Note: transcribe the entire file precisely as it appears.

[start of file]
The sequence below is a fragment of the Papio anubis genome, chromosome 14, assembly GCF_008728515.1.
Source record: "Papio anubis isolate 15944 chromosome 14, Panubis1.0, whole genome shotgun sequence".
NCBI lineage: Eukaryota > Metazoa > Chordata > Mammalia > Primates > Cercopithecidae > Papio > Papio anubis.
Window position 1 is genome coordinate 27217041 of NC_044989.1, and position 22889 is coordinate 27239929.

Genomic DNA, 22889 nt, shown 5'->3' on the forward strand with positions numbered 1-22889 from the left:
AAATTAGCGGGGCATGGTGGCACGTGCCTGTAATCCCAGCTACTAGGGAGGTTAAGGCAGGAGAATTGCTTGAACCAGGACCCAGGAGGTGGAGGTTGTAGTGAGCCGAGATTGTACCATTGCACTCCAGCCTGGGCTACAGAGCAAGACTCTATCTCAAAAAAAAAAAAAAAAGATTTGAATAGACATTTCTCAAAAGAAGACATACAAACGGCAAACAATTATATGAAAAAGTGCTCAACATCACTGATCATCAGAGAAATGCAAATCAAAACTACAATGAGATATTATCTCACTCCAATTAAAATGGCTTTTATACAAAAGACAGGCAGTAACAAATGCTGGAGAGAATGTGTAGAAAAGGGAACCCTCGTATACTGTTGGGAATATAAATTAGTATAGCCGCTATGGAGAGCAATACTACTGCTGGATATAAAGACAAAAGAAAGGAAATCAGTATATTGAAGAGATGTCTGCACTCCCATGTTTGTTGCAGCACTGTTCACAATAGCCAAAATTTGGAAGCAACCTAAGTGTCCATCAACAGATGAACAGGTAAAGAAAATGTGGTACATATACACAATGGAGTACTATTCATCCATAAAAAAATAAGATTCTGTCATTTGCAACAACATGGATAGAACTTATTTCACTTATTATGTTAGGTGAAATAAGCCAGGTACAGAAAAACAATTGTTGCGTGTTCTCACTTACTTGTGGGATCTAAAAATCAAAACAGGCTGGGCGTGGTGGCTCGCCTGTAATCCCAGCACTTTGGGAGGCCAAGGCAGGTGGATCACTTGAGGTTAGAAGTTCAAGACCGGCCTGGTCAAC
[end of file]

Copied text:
The sequence below is a fragment of the Papio anubis genome, chromosome 14, assembly GCF_008728515.1.
Source record: "Papio anubis isolate 15944 chromosome 14, Panubis1.0, whole genome shotgun sequence".
NCBI lineage: Eukaryota > Metazoa > Chordata > Mammalia > Primates > Cercopithecidae > Papio > Papio anubis.
Window position 1 is genome coordinate 27217041 of NC_044989.1, and position 22889 is coordinate 27239929.

Genomic DNA, 22889 nt, shown 5'->3' on the forward strand with positions numbered 1-22889 from the left:
AAATTAGCGGGGCATGGTGGCACGTGCCTGTAATCCCAGCTACTAGGGAGGTTAAGGCAGGAGAATTGCTTGAACCAGGACCCAGGAGGTGGAGGTTGTAGTGAGCCGAGATTGTACCATTGCACTCCAGCCTGGGCTACAGAGCAAGACTCTATCTCAAAAAAAAAAAAAAAAGATTTGAATAGACATTTCTCAAAAGAAGACATACAAACGGCAAACAATTATATGAAAAAGTGCTCAACATCACTGATCATCAGAGAAATGCAAATCAAAACTACAATGAGATATTATCTCACTCCAATTAAAATGGCTTTTATACAAAAGACAGGCAGTAACAAATGCTGGAGAGAATGTGTAGAAAAGGGAACCCTCGTATACTGTTGGGAATATAAATTAGTATAGCCGCTATGGAGAGCAATACTACTGCTGGATATAAAGACAAAAGAAAGGAAATCAGTATATTGAAGAGATGTCTGCACTCCCATGTTTGTTGCAGCACTGTTCACAATAGCCAAAATTTGGAAGCAACCTAAGTGTCCATCAACAGATGAACAGGTAAAGAAAATGTGGTACATATACACAATGGAGTACTATTCATCCATAAAAAAATAAGATTCTGTCATTTGCAACAACATGGATAGAACTTATTTCACTTATTATGTTAGGTGAAATAAGCCAGGTACAGAAAAACAATTGTTGCGTGTTCTCACTTACTTGTGGGATCTAAAAATCAAAACAGGCTGGGCGTGGTGGCTCGCCTGTAATCCCAGCACTTTGGGAGGCCAAGGCAGGTGGATCACTTGAGGTTAGAAGTTCAAGACCGGCCTGGTCAAC